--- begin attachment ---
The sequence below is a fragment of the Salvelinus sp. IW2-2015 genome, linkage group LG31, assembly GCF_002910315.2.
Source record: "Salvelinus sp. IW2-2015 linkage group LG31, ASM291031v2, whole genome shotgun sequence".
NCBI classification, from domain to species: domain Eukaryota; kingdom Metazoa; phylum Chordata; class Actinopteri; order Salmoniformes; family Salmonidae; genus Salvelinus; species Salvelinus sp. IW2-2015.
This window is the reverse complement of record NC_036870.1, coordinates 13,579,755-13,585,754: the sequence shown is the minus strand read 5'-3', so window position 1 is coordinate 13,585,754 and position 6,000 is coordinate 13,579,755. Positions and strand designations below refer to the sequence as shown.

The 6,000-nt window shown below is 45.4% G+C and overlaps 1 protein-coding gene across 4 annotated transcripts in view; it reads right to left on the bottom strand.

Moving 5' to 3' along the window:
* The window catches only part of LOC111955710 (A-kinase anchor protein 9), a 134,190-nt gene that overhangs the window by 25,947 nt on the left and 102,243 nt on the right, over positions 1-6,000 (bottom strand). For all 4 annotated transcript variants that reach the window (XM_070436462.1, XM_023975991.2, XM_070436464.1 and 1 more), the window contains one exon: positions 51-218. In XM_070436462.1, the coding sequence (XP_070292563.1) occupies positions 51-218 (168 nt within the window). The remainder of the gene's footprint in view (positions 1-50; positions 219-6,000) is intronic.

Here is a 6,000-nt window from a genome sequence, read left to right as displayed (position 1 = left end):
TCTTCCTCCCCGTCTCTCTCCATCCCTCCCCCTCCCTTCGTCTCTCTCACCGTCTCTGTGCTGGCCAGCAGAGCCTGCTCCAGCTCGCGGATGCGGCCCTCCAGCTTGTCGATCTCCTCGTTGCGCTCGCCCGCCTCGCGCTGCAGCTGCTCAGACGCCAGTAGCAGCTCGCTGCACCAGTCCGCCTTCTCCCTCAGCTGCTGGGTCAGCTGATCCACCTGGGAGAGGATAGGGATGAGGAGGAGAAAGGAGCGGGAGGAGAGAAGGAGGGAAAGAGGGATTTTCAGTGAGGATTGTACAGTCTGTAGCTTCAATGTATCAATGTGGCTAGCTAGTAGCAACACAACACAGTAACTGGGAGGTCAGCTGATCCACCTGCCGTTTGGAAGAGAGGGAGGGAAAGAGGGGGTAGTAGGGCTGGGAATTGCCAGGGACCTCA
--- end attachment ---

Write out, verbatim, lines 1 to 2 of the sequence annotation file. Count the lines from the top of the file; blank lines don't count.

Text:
The sequence below is a fragment of the Salvelinus sp. IW2-2015 genome, linkage group LG31, assembly GCF_002910315.2.
Source record: "Salvelinus sp. IW2-2015 linkage group LG31, ASM291031v2, whole genome shotgun sequence".